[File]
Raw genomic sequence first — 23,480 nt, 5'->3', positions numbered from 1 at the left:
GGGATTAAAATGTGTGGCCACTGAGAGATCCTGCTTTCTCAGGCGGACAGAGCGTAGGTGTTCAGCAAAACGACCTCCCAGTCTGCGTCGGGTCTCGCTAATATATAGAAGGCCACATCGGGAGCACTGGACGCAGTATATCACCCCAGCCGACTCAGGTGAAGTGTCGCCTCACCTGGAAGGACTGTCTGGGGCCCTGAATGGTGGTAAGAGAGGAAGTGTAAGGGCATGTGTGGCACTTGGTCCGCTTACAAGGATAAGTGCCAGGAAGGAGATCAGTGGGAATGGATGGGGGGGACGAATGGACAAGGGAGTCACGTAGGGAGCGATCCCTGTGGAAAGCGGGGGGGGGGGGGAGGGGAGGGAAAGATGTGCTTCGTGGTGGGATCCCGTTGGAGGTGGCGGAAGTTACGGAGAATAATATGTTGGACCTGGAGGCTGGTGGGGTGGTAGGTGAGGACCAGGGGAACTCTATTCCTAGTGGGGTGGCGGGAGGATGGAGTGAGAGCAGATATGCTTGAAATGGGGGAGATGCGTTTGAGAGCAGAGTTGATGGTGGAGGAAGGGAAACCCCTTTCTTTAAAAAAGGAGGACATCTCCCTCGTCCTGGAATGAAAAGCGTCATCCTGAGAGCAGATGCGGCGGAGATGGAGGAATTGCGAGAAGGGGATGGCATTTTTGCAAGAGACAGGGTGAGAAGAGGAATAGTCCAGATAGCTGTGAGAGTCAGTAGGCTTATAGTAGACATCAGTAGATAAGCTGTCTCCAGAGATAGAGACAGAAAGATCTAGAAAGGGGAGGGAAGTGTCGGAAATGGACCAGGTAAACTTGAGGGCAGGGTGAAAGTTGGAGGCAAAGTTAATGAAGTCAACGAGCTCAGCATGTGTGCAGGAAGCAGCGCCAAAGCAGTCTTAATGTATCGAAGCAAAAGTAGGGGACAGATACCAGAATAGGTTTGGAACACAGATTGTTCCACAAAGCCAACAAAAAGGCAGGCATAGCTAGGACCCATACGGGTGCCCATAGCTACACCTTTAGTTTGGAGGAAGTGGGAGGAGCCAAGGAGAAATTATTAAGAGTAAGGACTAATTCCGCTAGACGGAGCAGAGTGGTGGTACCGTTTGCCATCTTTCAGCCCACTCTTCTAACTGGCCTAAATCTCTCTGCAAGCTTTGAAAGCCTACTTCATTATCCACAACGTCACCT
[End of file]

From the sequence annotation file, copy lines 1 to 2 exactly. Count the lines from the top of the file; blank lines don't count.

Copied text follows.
Raw genomic sequence first — 23,480 nt, 5'->3', positions numbered from 1 at the left:
GGGATTAAAATGTGTGGCCACTGAGAGATCCTGCTTTCTCAGGCGGACAGAGCGTAGGTGTTCAGCAAAACGACCTCCCAGTCTGCGTCGGGTCTCGCTAATATATAGAAGGCCACATCGGGAGCACTGGACGCAGTATATCACCCCAGCCGACTCAGGTGAAGTGTCGCCTCACCTGGAAGGACTGTCTGGGGCCCTGAATGGTGGTAAGAGAGGAAGTGTAAGGGCATGTGTGGCACTTGGTCCGCTTACAAGGATAAGTGCCAGGAAGGAGATCAGTGGGAATGGATGGGGGGGACGAATGGACAAGGGAGTCACGTAGGGAGCGATCCCTGTGGAAAGCGGGGGGGGGGGGGAGGGGAGGGAAAGATGTGCTTCGTGGTGGGATCCCGTTGGAGGTGGCGGAAGTTACGGAGAATAATATGTTGGACCTGGAGGCTGGTGGGGTGGTAGGTGAGGACCAGGGGAACTCTATTCCTAGTGGGGTGGCGGGAGGATGGAGTGAGAGCAGATATGCTTGAAATGGGGGAGATGCGTTTGAGAGCAGAGTTGATGGTGGAGGAAGGGAAACCCCTTTCTTTAAAAAAGGAGGACATCTCCCTCGTCCTGGAATGAAAAGCGTCATCCTGAGAGCAGATGCGGCGGAGATGGAGGAATTGCGAGAAGGGGATGGCATTTTTGCAAGAGACAGGGTGAGAAGAGGAATAGTCCAGATAGCTGTGAGAGTCAGTAGGCTTATAGTAGACATCAGTAGATAAGCTGTCTCCAGAGATAGAGACAGAAAGATCTAGAAAGGGGAGGGAAGTGTCGGAAATGGACCAGGTAAACTTGAGGGCAGGGTGAAAGTTGGAGGCAAAGTTAATGAAGTCAACGAGCTCAGCATGTGTGCAGGAAGCAGCGCCAAAGCAGTCTTAATGTATCGAAGCAAAAGTAGGGGACAGATACCAGAATAGGTTTGGAACACAGATTGTTCCACAAAGCCAACAAAAAGGCAGGCATAGCTAGGACCCATACGGGTGCCCATAGCTACACCTTTAGTTTGGAGGAAGTGGGAGGAGCCAAGGAGAAATTATTAAGAGTAAGGACTAATTCCGCTAGACGGAGCAGAGTGGTGGTACCGTTTGCCATCTTTCAGCCCACTCTTCTAACTGGCCTAAATCTCTCTGCAAGCTTTGAAAGCCTACTTCATTATCCACAACGTCACCT